When planning a garden, work with time—and time will be your helper
By Carol Hall
Photos: Carol Hall.
Perhaps the best thing about gardening is that it’s four-dimensional: gardens are defined not only by their height, breadth, and depth but also by the fourth dimension—time. Different seasons, different rates of plant growth, additions and removals of specimens, the effects of a sunny day versus those of an overcast sky, and even the difference between how a garden looks in early morning light and how it looks in late afternoon—the passage of time means that every garden is in a constant state of flux.
Two different kinds of time affect gardens, and both have major implications for gardeners.
Gardening in Linear Time
Linear time begins at one point and goes forward, as in the number of days from a seed to a ripe tomato or the number of years before a magnolia blooms. Some plants naturally grow very quickly—usually, the shorter-lived the plant, the faster the growth—while others grow excruciatingly slowly.
When planting a new garden, it’s always a good idea to start with the plants that will eventually be the largest, longest-lived, and least movable: trees. It’s very easy to be seduced into planting a young, blooming, newly purchased tree where it would look perfect, such as in that blank space close to the front door. But trees grow. A lot. In a few short years, when the tree is too big to transplant, the choice will be either hacking off tree limbs or ducking every time you go in or out.
Fortunately, most plants now come with labels indicating their mature size; unfortunately, “mature size” can vary considerably according to the source. Even if all sources agree, the stated numbers don’t always indicate the plant’s ultimate size: most plants are considered mature in 10 years. This matters a lot with trees, larger shrubs, and some plants—especially evergreens—that cannot be pruned easily.
It always pays to look up a large plant’s eventual maximum rather than its mature size, using several sources, especially those geared to your local climate. Even then, allow extra width when planting anywhere near an immovable object such as a building or well-trodden path. Always use a tape measure: it may go against the grain of wanting to place a specimen where it looks right to you, but estimating horizontal distance by eye is notoriously unreliable.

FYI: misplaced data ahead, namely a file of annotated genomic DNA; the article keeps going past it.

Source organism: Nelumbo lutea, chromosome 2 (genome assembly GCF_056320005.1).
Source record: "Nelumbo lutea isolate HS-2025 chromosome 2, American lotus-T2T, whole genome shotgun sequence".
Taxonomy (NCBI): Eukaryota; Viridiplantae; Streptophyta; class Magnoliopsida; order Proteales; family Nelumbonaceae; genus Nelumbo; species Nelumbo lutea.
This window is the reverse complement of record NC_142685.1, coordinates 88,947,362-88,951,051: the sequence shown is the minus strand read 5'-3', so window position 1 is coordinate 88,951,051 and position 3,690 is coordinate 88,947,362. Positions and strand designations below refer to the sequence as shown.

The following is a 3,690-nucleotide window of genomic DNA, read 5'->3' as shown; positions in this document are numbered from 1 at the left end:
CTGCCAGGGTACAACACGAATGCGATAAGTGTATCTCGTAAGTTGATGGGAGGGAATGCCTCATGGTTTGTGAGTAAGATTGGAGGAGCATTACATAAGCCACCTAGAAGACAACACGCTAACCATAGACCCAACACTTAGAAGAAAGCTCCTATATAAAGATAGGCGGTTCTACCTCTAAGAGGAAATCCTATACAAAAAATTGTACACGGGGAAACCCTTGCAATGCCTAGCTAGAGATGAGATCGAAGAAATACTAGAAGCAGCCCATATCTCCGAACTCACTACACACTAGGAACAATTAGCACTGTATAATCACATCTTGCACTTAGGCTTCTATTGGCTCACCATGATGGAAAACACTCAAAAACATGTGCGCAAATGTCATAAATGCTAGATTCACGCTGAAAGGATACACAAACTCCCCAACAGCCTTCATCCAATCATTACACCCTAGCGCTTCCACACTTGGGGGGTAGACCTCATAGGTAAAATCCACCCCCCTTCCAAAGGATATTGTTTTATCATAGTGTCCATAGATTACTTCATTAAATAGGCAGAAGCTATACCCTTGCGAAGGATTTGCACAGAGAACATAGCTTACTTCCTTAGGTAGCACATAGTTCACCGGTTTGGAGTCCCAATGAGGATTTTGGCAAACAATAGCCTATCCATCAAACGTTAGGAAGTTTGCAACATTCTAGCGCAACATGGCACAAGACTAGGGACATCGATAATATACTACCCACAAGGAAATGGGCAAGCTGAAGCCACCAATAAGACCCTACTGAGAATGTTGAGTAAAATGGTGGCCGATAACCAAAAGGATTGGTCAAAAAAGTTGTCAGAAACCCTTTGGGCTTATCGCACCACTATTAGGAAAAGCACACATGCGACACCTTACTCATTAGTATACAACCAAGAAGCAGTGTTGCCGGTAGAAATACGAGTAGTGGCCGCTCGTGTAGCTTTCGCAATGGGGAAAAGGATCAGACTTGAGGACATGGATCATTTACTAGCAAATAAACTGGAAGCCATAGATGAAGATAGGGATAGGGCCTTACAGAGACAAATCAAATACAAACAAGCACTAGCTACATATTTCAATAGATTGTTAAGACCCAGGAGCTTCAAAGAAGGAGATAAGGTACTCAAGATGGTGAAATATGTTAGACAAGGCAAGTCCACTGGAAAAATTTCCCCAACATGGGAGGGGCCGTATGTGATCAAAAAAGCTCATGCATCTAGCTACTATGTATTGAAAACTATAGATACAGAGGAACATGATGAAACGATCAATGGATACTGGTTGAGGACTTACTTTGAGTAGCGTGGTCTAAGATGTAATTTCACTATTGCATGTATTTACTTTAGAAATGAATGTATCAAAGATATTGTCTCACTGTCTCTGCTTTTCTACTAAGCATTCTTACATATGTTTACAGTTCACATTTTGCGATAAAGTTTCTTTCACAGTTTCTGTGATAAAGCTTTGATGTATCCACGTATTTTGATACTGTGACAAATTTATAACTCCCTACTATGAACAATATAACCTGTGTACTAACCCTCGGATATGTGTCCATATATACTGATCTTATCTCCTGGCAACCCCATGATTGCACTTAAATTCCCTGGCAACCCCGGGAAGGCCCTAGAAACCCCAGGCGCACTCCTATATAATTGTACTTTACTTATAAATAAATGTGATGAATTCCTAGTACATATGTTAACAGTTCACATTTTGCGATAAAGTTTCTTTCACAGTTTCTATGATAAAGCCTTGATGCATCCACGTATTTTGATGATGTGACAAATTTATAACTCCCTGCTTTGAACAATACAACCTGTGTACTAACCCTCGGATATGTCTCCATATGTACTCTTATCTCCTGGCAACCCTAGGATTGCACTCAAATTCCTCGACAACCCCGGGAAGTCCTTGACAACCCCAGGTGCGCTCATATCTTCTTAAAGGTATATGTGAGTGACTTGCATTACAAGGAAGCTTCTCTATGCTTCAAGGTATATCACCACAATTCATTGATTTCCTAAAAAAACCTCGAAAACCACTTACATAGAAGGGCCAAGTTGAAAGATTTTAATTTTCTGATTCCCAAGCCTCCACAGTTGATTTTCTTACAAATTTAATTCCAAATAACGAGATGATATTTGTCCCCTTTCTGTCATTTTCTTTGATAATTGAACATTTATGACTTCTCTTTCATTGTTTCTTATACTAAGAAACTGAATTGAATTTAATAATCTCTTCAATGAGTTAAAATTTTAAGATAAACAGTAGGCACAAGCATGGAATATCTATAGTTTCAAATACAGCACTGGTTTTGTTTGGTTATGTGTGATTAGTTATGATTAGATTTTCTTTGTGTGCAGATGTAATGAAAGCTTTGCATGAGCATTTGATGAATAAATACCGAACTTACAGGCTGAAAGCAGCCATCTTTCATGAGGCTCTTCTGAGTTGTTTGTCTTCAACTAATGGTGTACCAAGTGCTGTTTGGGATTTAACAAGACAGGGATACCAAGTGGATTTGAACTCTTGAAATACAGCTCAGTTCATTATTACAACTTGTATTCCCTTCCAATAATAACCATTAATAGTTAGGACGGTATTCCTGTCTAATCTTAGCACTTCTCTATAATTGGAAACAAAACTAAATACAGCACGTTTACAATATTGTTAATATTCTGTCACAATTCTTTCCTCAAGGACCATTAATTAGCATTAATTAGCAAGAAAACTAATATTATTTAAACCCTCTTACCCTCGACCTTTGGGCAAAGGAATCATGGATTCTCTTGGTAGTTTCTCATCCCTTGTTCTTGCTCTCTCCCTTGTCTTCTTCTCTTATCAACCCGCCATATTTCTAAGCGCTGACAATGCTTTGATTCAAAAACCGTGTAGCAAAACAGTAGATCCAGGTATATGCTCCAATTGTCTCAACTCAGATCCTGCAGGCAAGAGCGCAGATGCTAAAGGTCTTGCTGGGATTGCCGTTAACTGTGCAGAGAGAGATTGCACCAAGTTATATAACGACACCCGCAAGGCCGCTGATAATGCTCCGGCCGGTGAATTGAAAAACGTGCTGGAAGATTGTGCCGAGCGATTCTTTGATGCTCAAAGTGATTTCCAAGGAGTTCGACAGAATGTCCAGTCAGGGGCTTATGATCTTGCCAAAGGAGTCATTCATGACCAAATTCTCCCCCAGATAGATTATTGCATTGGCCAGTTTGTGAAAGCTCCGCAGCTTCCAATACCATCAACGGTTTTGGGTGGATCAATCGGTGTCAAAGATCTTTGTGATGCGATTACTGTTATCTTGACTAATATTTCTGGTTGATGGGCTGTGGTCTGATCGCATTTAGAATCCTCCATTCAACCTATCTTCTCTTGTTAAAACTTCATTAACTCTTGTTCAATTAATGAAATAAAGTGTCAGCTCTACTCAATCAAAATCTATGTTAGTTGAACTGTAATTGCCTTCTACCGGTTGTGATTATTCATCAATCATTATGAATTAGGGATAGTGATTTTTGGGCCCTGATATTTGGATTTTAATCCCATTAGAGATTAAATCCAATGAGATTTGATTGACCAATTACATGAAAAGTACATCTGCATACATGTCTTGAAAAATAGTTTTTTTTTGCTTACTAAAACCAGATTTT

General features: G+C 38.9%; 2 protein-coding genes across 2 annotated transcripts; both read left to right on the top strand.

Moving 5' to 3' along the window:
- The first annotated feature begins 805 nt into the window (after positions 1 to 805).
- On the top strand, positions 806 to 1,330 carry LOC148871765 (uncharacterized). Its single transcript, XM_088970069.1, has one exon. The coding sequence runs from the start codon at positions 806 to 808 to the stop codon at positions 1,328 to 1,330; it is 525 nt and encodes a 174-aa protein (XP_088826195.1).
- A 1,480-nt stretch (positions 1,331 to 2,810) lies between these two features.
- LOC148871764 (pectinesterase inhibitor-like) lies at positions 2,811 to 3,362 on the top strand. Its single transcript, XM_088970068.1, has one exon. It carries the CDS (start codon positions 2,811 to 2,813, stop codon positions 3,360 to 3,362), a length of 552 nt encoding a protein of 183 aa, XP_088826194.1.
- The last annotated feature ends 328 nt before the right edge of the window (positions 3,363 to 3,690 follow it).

Estimating vertical distance (and imagining that cute little infant plant reaching a stated mature height) is even harder, but again, this is necessary, especially for larger plants. Overhead wires are a common hazard, views may need to be preserved, and porch overhangs are generally lower than they seem.
For convenience in visualizing mature heights under 1.5–1.8 m (5–6 ft.), use reference points on your own body, such as your waist, your chin, and the top of your head. For taller heights, pick a fixed reference point such as your garage roof, measure it, and use that as a rough guide.
A well-planned (that is, well-measured) garden may look funny at first, with so much seemingly blank space between plants, but these spaces can be temporarily filled in with annuals or ground covers. The reward is that the overall garden structure will still work wonderfully in five, 10, or 25 years. In gardening, you don’t need a crystal ball to see into the future. Just a tape measure.
Gardening in Cyclical Time
Once you’ve chosen the main structural plants, the real fun begins. Thanks to the changing seasons, it’s possible to have two, three, or even four gardens in the same space. Accomplishing this, however, takes time.
It’s sorely tempting to rush out and fill in every available space with plants that all bloom in late spring, but restraint produces much more satisfying results. Choose a few must-haves for spring, plant them, and then wait for summer. What does the garden need now? Some hardy shrub roses, or some uniquely coloured foliage, or maybe a short conifer hedge? Do the same for fall and winter—yes, there are many plants with winter interest—and repeat as needed.
One good way to double up on space is to choose plants that have two- or three-season interest, such as spring blooms and colourful fall leaves, or foliage that changes colour through the seasons. Another is to team up early spring bulbs such as daffodils with summer-blooming perennials that cover the fading bulb foliage—or conversely, adding summer-blooming bulbs such as lilies to spots where early spring perennials have faded away.
Theoretically, gardens repeat themselves endlessly in the cycle of the seasons, but the reality is that they never do. Plants grow at different rates and respond differently to climate and weather variables, not to mention to the growth or removal of nearby plants. Mother Nature adds her own variables, with some plants triggered into bloom by the angle of the sun—which remains constant year to year—and others by soil and air temperature, which varies widely from one year to the next. Each year may produce a familiar-looking garden, but never an identical one.
The Gift of Time
A garden is a never-ending work in progress. If something doesn’t work out, no problem: just back up and try again—gardens are amazingly forgiving. Whatever the results, gardens are guaranteed to increase in depth, complexity, and interest over time, giving each one a unique personality. (Ever notice how planted-all-at-once commercial landscaping, no matter how beautiful, lacks individual character?)
As the gardener gradually transforms the garden, so does the garden transform the gardener over time: the longer you garden, the more you get out of it. And it’s never too late to start.
Below: The same garden in three seasons (early summer is the main image at the top of this page):